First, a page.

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Budgets Under Wraps But More Holiday Partying Planned

Budgets Under Wraps But More Holiday Partying Planned


Staff Reporter

Is it finally time to party?

Restaurants, party planners and other businesses that rely heavily on holiday spending see signs that local companies are ready to celebrate, if not significantly loosen their purse strings.

A bump in holiday events is attributable to an optimistic outlook for 2004. The stock market is up, and many businesses are convinced the economy is on the mend. There’s also some desire to kick up the heels after two years when there was precious little to get excited about.

“The good news is that things are not getting worse. A lot of our regular clients are booking their events,” said John Stoddard, general manager of the Wilshire Grand hotel downtown. “In the past two years some of those clients were spending a lot less money and some canceled their events altogether.”

As with other hoteliers, Stoddard has held the line on 2002 prices to drum up more business for the Wilshire Grand and to keep employees working. “We don’t want to lose any business over price when we are sitting there wide open,” he said. “Our clients are very cautious on budgets.”

October through early November is a crucial time for companies to line up venues, catering and entertainment for their Thanksgiving, Christmas and Hanukkah events. It’s also the time when businesses that organize, staff and host those events get a sense of how the year is going to wrap up.

Many are guardedly optimistic.

“It definitely feels better this year,” said Bob Levine, who, with his wife, Gail Levine, owns Bob Gail the Main Event in Beverly Hills, which organizes parties that cost from $10,000 to more than $1 million. “People want to celebrate and put 9/11 and the economy for the past two years behind them.”

In particular, the local entertainment, real estate and financial services industries appear to be spending more this year than in the recent past, according to observers.

“The last month has been very good and there is a lot of things coming up through the end of the year,” said Pam Morton, general manager of Mortons on Melrose Avenue, which last week was the site of a party marking the “The Matrix: Reloaded” DVD release.

Fence sitting

Still, there is little sign of a return to the free-spending days before the Internet economy crashed three years ago. There’s also the sense that opulent parties are inappropriate in light of such events as the corporate financial scandals, the Iraqi war and the 2001 terrorist attacks.

“We’re still way off from where we were in 2000. A lot of businesses right now don’t want to be perceived as acting extravagantly,” said Bruce Beach, co-owner of Pentola restaurant in Santa Monica.

The local office of software maker PeopleSoft Inc. recently canceled its holiday party at Pentola due at least in part to the company being the target of an unfriendly takeover bid by Oracle Corp. “I guess they thought it would send the wrong message to shareholders,” Beach said.

Gerry Rubin, president and chief executive of Rubin Postaer and Associates, said the advertising agency would hold its holiday party at Bergamot Station in Santa Monica, as it has in past years, but less money will be spent this time around.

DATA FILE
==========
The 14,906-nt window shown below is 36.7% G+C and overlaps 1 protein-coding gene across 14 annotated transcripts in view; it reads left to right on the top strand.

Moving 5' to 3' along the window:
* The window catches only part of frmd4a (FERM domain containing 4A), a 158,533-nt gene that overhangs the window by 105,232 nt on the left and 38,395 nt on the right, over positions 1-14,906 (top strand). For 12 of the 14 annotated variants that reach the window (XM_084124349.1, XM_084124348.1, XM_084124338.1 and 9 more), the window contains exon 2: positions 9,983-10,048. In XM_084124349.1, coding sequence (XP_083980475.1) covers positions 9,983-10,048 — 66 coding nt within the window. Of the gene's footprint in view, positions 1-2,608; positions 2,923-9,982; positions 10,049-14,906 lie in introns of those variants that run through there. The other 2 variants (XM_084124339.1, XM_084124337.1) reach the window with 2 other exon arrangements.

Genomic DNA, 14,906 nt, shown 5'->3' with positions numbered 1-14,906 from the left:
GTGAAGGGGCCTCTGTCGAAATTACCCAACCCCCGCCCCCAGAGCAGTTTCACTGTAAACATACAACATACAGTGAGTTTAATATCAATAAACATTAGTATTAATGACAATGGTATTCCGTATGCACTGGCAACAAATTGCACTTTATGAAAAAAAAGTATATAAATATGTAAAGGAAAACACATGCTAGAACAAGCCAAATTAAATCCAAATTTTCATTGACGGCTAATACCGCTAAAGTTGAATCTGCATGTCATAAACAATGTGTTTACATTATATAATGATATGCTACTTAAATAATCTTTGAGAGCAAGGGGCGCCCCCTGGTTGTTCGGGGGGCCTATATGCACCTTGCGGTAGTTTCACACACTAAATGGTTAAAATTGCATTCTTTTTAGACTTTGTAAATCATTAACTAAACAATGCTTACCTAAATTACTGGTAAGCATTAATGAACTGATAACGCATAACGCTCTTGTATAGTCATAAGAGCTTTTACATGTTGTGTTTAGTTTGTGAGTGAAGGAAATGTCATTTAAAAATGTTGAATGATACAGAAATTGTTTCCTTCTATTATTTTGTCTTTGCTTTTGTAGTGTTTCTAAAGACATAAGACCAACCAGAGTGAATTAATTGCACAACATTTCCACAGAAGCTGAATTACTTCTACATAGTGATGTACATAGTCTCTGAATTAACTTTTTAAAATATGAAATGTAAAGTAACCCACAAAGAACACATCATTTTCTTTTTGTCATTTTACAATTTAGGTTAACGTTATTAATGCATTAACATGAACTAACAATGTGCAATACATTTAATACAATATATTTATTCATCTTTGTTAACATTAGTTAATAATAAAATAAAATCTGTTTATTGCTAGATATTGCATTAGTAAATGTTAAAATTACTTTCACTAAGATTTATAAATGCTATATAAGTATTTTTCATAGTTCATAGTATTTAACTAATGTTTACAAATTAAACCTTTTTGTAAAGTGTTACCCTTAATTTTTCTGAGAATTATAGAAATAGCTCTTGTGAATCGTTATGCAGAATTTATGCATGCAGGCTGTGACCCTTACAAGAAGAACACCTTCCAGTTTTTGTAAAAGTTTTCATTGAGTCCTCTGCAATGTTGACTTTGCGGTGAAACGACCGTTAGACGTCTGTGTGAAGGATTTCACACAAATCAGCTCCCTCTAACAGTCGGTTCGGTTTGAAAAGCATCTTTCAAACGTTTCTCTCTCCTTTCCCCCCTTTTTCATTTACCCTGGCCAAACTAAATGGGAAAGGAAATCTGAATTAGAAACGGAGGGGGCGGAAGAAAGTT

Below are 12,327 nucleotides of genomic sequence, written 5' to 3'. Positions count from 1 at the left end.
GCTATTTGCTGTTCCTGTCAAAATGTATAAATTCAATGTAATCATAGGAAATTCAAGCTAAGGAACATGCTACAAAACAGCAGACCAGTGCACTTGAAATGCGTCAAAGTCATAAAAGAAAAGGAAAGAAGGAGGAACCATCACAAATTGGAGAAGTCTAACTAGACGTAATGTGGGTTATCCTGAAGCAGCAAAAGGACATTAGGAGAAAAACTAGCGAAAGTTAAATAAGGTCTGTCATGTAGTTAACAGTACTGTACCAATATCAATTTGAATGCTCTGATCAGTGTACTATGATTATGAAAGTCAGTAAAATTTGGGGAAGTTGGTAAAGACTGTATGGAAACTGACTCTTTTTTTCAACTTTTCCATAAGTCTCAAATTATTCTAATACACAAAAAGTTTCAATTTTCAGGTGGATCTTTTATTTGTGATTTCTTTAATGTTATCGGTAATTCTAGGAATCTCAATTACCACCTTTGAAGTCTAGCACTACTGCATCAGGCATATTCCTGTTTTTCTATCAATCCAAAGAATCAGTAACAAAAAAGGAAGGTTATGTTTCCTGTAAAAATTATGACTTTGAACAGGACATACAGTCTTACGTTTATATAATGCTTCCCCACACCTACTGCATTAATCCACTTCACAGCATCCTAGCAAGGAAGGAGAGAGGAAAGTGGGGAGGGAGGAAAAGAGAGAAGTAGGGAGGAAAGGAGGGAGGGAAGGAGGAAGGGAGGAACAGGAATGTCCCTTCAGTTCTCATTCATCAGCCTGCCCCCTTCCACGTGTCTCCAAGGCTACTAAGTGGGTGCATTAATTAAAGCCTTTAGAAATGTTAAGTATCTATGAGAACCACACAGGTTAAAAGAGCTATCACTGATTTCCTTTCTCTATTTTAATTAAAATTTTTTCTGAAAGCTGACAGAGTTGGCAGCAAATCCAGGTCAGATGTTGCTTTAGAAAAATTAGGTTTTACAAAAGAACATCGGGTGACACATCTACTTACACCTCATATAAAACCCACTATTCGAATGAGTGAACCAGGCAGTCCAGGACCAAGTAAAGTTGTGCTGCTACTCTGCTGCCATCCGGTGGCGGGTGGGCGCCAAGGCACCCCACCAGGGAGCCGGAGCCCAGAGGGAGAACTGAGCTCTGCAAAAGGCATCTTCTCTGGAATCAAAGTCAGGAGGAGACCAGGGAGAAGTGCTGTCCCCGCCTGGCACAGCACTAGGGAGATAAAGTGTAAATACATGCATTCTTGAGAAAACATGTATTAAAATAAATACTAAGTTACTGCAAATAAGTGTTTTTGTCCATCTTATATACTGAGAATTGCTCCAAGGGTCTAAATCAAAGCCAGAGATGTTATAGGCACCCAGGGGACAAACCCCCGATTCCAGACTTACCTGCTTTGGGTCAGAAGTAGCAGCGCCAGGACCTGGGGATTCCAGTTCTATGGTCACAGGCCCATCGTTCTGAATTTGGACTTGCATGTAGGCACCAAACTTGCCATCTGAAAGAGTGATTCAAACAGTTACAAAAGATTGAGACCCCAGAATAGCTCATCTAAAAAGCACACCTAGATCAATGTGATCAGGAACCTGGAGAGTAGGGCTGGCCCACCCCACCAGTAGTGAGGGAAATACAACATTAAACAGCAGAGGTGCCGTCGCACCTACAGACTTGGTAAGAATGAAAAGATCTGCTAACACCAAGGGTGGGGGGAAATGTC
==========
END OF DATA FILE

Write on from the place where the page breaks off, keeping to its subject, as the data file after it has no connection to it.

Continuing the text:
“We’ve had some attrition, so we don’t think we need such a grand event to share each other’s company. It would not be a prudent or practical expression,” Rubin said.

He added that an informal poll of employees showed that a holiday party was important to them. “They wanted to get together and enjoy that sense of camaraderie and friendship that you don’t often get in the day-to-day business environment,” he said.

One recent trend is a tendency by businesses to hold off making their plans until the last minute, which can make life tougher for people like Jim Snow, managing director for Omni hotels, including the Omni Los Angeles hotel downtown. “The booking cycle for events is still very short,” he said. “We’re adjusting to that, but it does create some uncertainty.”

Snow said the holiday season was shaping up about on par with last year, with some increased activity by downtown businesses.

“It feels like we are at the end of this down cycle and we have really started to move forward,” he said. “But there’s still a lot of question marks about this economy.”

One hotel that has seen a healthy increase this year is the high-end Peninsula Beverly Hills. “I don’t want to sound too comfortable but it’s going very well. We are almost back to 2000 levels in overall events,” said Ali Kasikci, its managing director.

Partying Like it’s 2003

More events: Hotels, restaurants and party planners say businesses are planning more promotional events and get-togethers this holiday season.

Tight Budgets: While events are more numerous, spending is on par with the last two years or even down.

Waiting: Continuing a trend that began after the terrorist attacks, some businesses are holding off on making holiday plans.

Climate: Entertainment companies are spending, as are businesses in the real estate and financial services industries. Technology companies remain more cautious.

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